Attending to students' learning needs using assessment (Review)
Klenowski, Valentina (2004) Attending to students' learning needs using assessment (Review). Assessment in Education, 11(2), pp. 213-226.
REVIEW ESSAY Internationally, the role of assessment in supporting and improving learning is impacting on current curriculum and policy developments. This shift in assessment frameworks from those that emphasize standardized, norm-referenced testing programmes to those that involve more classroom-based assessment re¯ect the understanding that assessment needs to align more with student-centred curriculum based on constructivist learning theories (Sera®ni, 2001). Countries such as Australia, Canada, England, Hong Kong and European Countries, such as Malta and Latvia, that have undergone recent curriculum reform, are moving towards assessment frameworks that encourage the practice of assessment for learning. Factors that have contributed to this shift include the changing theories of learning and knowledge about their impact on curriculum and pedagogy to promote active student engagement with learning. As our understanding and design of curriculum and assessment have changed so too has our understanding of how learning takes place. Epistemologically the shift is from a static, passive view of knowledge transmission to a more active view of knowledge construction that is seen as an interactive, organic process of reorganization and restructuring by the learner (Gipps, 1998). Constructivist views of learning see the learner as an active interpreter and constructor of knowledge based on experiences and interactions with the environment (Klenowski, 2002). This view of learning has important implications for changing assessment practice and helps to explain current policy directions towards assessment for learning (OFSTED, 2003; QCA, 2003). The Black and Wiliam (1998a) review of research literature on formative assessment revealed that the predominant issues were: students' perceptions, peerand self-assessment, and the role of feedback in a pedagogy focused on learning. Black and Wiliam (2003) indicate that this ®nding refocused `formative assessment studies away from systems, with its emphasis on the formative-summative interface, and relocate[d] it on classroom processes' (p. 628, italics in original). The two books reviewed here focus on assessment for, and as learning, in the context of classroom processes. The authors are scholar-practitioners who have conducted research about the move towards assessment practice that improves learning and, in particular, emphasizes the skills, knowledge and attitudes regarded as most important rather than those that are easy to assess (Crooks, 1988). Both books will appeal to teachers, school leaders, academics and researchers who have an interest in assessment that attends to students' learning needs. There are ample practical examples in both books of how teachers are making assessment work to enhance student learning in their classroom contexts.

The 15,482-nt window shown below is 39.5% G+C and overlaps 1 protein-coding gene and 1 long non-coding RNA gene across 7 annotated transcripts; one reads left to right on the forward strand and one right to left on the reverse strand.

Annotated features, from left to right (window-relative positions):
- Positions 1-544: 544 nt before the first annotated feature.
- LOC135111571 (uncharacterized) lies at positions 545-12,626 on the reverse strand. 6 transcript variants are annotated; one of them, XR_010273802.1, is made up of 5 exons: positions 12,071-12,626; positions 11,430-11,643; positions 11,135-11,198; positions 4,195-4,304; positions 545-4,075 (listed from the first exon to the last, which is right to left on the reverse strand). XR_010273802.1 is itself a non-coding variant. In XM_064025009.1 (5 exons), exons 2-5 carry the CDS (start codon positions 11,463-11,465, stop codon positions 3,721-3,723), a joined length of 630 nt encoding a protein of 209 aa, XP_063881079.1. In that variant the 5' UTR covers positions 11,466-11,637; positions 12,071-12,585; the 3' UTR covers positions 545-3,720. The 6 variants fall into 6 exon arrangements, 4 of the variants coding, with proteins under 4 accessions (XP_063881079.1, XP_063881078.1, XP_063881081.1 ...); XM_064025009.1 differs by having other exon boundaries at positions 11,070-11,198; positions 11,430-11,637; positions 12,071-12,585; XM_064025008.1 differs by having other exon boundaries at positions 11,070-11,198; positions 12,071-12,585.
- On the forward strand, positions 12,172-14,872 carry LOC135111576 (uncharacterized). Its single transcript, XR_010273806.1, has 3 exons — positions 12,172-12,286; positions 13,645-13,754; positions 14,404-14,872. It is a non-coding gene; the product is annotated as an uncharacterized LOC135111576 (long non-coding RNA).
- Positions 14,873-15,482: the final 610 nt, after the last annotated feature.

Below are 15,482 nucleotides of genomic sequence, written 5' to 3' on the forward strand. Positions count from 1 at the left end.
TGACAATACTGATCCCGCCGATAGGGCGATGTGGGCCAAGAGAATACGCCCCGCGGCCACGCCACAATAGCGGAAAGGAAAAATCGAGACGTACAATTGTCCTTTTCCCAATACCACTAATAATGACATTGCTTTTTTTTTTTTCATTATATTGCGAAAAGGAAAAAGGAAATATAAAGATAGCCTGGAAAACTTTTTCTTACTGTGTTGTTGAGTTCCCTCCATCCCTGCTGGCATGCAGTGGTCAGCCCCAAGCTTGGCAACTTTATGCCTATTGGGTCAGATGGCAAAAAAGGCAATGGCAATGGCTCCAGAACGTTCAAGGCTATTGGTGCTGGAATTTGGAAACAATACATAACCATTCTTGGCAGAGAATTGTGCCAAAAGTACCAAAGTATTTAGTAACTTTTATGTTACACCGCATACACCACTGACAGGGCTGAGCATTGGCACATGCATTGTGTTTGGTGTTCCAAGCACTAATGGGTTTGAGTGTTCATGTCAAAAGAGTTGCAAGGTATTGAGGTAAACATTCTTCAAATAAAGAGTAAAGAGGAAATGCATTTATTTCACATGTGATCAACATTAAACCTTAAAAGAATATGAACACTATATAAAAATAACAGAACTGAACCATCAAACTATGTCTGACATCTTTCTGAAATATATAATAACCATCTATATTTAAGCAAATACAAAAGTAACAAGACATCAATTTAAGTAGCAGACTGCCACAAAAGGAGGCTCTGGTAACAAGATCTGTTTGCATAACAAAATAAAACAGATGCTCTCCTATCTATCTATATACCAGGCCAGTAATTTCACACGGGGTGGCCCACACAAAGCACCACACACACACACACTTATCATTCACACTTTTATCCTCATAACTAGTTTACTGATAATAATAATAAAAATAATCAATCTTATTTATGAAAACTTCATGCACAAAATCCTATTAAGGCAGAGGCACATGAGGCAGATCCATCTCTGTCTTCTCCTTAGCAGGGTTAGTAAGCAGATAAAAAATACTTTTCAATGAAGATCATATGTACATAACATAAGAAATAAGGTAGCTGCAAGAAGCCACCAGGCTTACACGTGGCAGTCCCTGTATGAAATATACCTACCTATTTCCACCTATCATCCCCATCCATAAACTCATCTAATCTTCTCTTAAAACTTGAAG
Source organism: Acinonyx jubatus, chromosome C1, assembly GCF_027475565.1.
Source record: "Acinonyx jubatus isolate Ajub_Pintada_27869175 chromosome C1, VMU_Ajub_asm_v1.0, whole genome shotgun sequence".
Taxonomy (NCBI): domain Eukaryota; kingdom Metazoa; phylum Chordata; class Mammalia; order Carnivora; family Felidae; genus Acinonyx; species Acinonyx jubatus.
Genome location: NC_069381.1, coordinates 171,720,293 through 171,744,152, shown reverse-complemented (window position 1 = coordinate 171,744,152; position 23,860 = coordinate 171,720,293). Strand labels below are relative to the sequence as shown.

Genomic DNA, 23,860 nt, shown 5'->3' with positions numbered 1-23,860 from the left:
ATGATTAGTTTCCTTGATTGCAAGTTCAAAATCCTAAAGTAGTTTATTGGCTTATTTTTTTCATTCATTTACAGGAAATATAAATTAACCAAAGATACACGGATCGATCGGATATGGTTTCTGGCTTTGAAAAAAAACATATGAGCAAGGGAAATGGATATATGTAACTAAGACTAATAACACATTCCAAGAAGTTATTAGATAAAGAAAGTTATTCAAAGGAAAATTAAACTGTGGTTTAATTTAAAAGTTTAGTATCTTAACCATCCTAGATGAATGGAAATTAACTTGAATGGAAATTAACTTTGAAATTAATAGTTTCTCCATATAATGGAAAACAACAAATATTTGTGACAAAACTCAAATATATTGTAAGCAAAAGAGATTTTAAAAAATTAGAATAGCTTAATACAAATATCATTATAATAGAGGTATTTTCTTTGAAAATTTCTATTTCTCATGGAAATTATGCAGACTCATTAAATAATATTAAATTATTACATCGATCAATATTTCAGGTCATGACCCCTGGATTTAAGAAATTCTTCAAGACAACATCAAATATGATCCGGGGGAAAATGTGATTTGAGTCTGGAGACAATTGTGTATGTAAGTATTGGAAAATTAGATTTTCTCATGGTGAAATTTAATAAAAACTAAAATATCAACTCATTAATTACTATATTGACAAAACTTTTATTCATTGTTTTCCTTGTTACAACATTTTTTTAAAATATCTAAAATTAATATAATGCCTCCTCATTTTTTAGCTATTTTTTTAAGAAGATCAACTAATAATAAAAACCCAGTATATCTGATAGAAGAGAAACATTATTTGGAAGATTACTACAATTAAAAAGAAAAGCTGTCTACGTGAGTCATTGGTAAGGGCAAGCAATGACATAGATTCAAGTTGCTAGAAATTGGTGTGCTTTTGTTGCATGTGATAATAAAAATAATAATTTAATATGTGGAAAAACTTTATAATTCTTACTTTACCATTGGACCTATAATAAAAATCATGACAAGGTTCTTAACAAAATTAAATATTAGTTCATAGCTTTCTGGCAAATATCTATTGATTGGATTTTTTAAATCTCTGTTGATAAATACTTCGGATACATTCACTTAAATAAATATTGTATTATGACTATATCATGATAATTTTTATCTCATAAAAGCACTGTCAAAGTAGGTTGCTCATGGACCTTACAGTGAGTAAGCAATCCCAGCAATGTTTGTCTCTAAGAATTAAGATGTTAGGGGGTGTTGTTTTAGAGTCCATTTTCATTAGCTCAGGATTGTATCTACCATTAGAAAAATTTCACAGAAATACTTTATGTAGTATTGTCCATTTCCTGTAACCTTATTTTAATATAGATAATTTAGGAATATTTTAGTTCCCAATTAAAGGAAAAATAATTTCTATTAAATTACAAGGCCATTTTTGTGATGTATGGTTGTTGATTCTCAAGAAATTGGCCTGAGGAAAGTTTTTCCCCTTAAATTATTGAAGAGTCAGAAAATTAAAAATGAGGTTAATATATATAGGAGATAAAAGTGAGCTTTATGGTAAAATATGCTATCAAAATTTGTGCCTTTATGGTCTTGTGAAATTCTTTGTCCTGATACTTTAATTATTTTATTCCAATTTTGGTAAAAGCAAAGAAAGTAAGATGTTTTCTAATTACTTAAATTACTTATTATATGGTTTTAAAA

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|Item Type:||Journal Article|
|Additional Information:||For more information, please refer to the journal’s website (see link) or contact the author. Author contact details: firstname.lastname@example.org|
|Subjects:||Australian and New Zealand Standard Research Classification > EDUCATION (130000) > SPECIALIST STUDIES IN EDUCATION (130300) > Education Assessment and Evaluation (130303)|
|Divisions:||Current > QUT Faculties and Divisions > Faculty of Education|
|Copyright Owner:||Copyright 2004 Taylor & Francis|
|Copyright Statement:||First published in Assessment in Education 11(2):pp. 213-226.|
|Deposited On:||04 Sep 2007 00:00|
|Last Modified:||15 Jan 2009 07:44|
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